The Redskins went into Lincoln Financial Field somewhat banged up. They left in worse shape than they were when they arrived.

The most significant injury seemed to be to guard Brandon Scherff. Coach Jay Gruden said that he had an MCL injury and that he will get an MRI on Tuesday. He left the game late in the third quarter and did not return. Scherff rarely takes plays off and the feeling is that he could have a significant injury. He headed to the team bus to the airport with a brace on the knee.

OT Trent Williams came into the game with a patella injury in his knee and he aggravated it late in the game, missing the Redskins’ last couple of possessions. He did not practice all week to rest the injury. We will see as the week goes by if the injury will allow Williams to continue to play.

OT Morgan Moses sprained both ankles and he returned to the game after each injury. He undoubtedly will be very sore tomorrow and we will see how he recovers.

MORE: FIVE TAKEAWAYS FROM A DISCOURAGING LOSS

The other reported injuries were more minor in nature, although they could cost the players some games. CB Fabian Moreau had a hamstring strain and he left the game. OLB Preston Smith, who has been one of the team’s best pass rushers this year, left the game with a groin strain. He attempted to return but he had to go back out. CB Josh Holsey had a chest contusion and he returned after going to the locker room to be examined.

Stay up to date on the Redskins. Rich Tandler covers the team 365 days a year. Like his Facebook page Facebook.com/TandlerNBCS and follow him on Twitter @TandlerNBCS.

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Five takeaways from the Redskins' discouraging 34-24 loss vs. the Eagles

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USA TODAY Sports

Five takeaways from the Redskins' discouraging 34-24 loss vs. the Eagles

Here are my five takeaways from the Redskins’ 34-24 loss to the Eagles:

The Redskins have to keep the hammer down—They scored the first time they had the ball and then they had a few empty possessions. Washington took a 10-3 lead but the Redskins then got into the cycle of short, ineffective offensive possessions getting their defense back on the field too soon. The way Carson Wentz is playing, if you give him enough chances you will pay for it.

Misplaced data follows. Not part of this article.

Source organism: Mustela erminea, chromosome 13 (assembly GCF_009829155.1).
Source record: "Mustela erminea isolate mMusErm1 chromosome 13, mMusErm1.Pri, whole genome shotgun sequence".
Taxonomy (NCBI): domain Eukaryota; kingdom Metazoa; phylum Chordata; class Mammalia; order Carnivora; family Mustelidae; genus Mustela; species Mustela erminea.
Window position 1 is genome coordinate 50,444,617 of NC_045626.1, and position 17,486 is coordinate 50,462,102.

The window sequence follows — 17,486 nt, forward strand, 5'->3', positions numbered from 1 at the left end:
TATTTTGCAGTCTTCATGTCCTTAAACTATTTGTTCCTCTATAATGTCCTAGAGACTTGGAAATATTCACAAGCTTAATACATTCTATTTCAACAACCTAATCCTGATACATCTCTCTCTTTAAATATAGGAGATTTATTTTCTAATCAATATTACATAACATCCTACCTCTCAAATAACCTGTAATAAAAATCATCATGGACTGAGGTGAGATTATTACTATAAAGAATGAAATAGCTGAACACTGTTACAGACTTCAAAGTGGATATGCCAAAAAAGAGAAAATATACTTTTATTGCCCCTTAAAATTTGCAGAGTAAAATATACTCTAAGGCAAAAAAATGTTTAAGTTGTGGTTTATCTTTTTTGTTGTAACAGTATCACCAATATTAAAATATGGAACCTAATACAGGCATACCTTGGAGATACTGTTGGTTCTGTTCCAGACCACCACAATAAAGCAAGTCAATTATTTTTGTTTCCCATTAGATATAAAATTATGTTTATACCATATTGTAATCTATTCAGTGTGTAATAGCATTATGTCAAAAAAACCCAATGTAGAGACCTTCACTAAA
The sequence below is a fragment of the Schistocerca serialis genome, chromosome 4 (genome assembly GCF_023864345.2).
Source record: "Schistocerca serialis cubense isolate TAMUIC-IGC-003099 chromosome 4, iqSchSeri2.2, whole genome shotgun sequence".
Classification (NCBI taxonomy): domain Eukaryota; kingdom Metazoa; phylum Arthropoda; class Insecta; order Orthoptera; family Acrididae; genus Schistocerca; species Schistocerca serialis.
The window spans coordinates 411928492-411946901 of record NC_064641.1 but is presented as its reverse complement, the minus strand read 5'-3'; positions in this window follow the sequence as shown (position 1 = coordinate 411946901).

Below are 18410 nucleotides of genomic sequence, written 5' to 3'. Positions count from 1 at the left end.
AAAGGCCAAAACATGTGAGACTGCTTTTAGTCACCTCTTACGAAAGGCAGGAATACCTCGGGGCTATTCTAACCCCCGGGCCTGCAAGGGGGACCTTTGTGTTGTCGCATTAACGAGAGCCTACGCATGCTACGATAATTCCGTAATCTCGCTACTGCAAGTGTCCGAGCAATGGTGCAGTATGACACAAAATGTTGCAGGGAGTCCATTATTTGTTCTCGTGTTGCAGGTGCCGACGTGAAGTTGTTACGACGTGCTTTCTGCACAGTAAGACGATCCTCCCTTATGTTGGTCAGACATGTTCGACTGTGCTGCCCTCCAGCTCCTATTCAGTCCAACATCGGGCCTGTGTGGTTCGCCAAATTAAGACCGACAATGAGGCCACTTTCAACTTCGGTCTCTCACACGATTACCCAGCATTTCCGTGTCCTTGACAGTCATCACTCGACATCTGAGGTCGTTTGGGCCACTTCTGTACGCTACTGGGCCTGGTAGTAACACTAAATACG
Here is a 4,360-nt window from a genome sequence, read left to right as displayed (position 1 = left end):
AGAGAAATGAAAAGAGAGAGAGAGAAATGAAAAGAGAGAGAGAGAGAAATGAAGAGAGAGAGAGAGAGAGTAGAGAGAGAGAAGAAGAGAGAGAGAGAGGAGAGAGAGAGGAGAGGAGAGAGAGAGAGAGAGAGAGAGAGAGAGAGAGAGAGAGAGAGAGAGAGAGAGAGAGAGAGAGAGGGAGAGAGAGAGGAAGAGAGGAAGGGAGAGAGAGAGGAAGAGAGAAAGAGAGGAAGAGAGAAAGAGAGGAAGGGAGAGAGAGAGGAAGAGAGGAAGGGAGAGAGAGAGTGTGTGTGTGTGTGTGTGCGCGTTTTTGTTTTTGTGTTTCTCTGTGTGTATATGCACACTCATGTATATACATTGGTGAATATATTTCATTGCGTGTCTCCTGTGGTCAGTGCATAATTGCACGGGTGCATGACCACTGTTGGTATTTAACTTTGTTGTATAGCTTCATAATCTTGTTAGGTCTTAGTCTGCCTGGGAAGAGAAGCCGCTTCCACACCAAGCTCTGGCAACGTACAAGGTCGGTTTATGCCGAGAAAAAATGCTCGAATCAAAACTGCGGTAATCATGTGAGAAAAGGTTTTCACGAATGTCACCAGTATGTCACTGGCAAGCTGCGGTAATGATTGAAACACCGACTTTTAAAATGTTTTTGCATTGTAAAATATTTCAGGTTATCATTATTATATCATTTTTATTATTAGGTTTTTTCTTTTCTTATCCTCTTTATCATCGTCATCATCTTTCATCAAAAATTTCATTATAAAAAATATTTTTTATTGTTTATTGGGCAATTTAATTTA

They won’t win if they don’t run—The running backs carries 14 times. Sure, the game got away in the second half, reducing their opportunities, but the rushing game was an issue throughout. In the first half they had a pair of third and ones and a third and two and they passed all three times. All three were incomplete, which led to the issues in the first item here. If the Redskins have a balanced offense they have a shot at beating almost anyone. If they don’t run the ball enough the odds are against them.

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Redskins fans have the Cleveland Browns to thank for 10 years of Wentz—The Browns played Moneyball and traded the rights to draft Wentz to the Eagles. Like just about everything the Browns do, it didn’t work out. Now the Redskins, Giants, and Cowboys will pay for the Browns’ mistake for years to come. That run out of the pack of rushing linemen was both amazing and critical. It turned a punt back to the Redskins, who were down by seven, into a first down and an eventual touchdown.

The defense needs to get itself off the field—It’s easy to blame the offense for the problems with possessing the ball. But the defense could do its part, too, by getting itself off the field. At times, it feels like the Redskins’ defense is better than it has been in years but they gave up touchdown drives of 81, 80, 80, and 75 yards. At some point you have to show you’re better and get a takeaway or just make a stop to get off the field. Until then, the group has not improved in a meaningful way. I should note that the injuries have something to do with it, for sure. Dunbar did not play poorly but they pay Josh Norman $15 million per year for a reason.

There is a lot of season left to be played—The Redskins are 3-3 and two games away from the midway point to the season. They would have to rely on an Eagles’ collapse to win the NFC East but it’s entirely possible that they could. All but one other second-place team has three losses and the Redskins get their shot at the Seahawks in a couple of weeks. Fans have every right to feel frustrated after this loss but it’s not the end of the line. There still is plenty for this team to play for. Some of the injured players aren’t coming back but if they can round into reasonably good health in the next few weeks they still have a lot that they can accomplish.

Stay up to date on the Redskins. Rich Tandler covers the team 365 days a year. Like his Facebook page Facebook.com/TandlerNBCS and follow him on Twitter @TandlerNBCS.